Two hundred years ago this weekend, a bridge opened up connecting the towns of New Hope, Pennsylvania and Lambertville, New Jersey.
It was the missing link of the Old York Road, the principal connection between New York and Philadelphia at that time. And while the original span over the Delaware River is long gone, the current structure is still vitally important to the two towns.
“There’s just this 1,000 foot wide river here that sort of separates us, but we’re really together,” said New Hope Mayor Larry Keller.
The sister cities from opposite sides of the Delaware are celebrating two centuries of being just a quick walk away from each other.
The original bridge was the brainchild of Benjamin Parry a Quaker industrialist who owned the ferry boat operation linking the two communities. That first one was made of wood and was destroyed in a flood in 1841, as was its identical successor in 1903. The current configuration, built in 1904, is an open Pratt truss bridge with six spans, approximately 960 tons of steel and is a little over 1,000 feet long.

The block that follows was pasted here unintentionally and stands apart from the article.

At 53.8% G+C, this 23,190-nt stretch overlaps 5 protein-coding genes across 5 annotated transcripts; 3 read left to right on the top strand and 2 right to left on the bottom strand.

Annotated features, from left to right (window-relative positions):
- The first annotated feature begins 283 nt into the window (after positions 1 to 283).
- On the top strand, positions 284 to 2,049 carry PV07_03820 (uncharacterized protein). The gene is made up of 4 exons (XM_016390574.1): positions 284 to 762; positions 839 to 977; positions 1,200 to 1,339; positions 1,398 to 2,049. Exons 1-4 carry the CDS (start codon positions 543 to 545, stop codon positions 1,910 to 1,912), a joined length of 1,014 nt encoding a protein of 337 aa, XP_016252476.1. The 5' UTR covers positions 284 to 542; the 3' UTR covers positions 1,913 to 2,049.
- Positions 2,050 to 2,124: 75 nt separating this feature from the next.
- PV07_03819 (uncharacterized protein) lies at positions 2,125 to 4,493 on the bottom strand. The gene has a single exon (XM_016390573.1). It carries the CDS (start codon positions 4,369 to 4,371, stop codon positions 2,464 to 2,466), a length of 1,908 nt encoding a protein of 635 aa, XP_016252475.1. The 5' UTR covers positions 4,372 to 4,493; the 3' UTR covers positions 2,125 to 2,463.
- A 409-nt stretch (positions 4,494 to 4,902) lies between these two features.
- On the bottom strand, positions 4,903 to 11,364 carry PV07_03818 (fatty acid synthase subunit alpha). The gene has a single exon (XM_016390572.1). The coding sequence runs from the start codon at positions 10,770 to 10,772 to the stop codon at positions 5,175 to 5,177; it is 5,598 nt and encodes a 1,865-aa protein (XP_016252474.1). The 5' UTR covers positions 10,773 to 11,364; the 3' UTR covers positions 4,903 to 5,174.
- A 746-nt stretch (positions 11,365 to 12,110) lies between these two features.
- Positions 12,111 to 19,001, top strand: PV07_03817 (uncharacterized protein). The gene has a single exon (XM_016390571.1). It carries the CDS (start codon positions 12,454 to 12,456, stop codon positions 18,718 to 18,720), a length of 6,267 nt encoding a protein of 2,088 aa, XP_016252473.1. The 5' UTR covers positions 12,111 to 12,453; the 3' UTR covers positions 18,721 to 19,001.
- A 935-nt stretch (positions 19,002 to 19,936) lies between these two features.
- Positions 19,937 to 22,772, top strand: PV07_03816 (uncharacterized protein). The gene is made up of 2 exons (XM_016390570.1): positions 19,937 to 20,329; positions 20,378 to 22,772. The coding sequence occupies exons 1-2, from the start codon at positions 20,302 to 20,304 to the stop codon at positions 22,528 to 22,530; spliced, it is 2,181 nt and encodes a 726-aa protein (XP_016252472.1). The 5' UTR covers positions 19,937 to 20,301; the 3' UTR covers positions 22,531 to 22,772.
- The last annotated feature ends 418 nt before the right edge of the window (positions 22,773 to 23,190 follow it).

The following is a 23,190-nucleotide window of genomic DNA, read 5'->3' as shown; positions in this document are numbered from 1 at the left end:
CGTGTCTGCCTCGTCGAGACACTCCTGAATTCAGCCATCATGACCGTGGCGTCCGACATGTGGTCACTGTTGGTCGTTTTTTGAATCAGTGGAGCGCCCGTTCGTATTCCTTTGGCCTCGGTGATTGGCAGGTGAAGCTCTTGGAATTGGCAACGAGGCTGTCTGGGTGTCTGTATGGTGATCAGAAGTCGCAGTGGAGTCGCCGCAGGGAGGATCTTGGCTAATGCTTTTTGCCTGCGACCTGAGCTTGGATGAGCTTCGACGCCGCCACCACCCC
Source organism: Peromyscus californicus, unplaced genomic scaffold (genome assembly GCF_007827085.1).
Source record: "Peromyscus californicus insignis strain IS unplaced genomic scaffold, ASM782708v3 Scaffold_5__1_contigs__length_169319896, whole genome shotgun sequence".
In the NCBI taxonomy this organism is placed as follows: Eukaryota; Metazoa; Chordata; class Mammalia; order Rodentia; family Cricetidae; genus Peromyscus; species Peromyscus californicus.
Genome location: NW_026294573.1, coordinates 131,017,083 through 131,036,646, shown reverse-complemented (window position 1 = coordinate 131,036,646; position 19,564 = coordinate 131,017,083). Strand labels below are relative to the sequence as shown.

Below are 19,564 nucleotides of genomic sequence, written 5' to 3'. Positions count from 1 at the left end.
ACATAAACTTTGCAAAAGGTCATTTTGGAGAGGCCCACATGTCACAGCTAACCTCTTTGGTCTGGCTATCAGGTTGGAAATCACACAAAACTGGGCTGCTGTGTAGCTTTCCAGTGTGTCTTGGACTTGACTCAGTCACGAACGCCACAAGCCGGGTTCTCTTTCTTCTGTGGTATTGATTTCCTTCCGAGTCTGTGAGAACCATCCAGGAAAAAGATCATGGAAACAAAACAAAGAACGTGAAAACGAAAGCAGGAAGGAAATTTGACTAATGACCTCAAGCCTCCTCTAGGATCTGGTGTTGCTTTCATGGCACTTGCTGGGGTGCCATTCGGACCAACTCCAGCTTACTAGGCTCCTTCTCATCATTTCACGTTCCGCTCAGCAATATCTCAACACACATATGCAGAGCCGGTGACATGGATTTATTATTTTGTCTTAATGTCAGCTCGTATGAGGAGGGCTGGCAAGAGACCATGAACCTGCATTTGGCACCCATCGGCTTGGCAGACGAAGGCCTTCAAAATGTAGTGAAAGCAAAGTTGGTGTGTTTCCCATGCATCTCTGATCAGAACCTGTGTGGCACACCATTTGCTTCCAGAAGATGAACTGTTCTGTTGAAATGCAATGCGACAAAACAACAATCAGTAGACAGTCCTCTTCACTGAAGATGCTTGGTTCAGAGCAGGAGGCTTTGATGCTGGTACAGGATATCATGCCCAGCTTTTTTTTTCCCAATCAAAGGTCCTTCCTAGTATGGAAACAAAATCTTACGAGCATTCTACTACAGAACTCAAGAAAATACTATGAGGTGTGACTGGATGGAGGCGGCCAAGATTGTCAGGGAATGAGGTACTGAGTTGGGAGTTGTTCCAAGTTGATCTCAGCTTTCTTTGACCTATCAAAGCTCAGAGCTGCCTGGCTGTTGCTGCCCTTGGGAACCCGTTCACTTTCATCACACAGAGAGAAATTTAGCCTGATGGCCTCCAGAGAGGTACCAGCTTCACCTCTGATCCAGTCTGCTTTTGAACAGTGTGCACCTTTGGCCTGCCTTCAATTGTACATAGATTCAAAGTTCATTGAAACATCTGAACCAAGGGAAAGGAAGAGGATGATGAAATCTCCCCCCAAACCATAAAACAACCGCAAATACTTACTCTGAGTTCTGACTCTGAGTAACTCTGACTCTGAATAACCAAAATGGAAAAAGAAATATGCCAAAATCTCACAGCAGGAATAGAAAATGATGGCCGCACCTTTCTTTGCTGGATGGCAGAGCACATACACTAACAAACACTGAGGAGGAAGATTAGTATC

Delaware River Joint Toll Bridge Executive Director Joseph Resta said, the current traffic on the bridge is about 14,000 vehicles a day, 525,000 vehicles annually, which has been fairly consistent over the last decade.
On a busy weekend day some 14,000 pedestrians will cross the bridge as well.
While New Hope and Lambertville are in two very different states, you would never really know it from talking to people like life-long New Hope resident Frank Cosner.
“We all take pride in it and in a sense, all the residents on both sides own the bridge,” said Cosner.
Mayor Keller echoes Cosner’s sentiment saying, “I think that we’re bonded and that will never change.”
Among the festivities planned for the 200th anniversary will be a screening of a film documentary about the bridge on Sept. 13 at the Inn at Lambertville Station.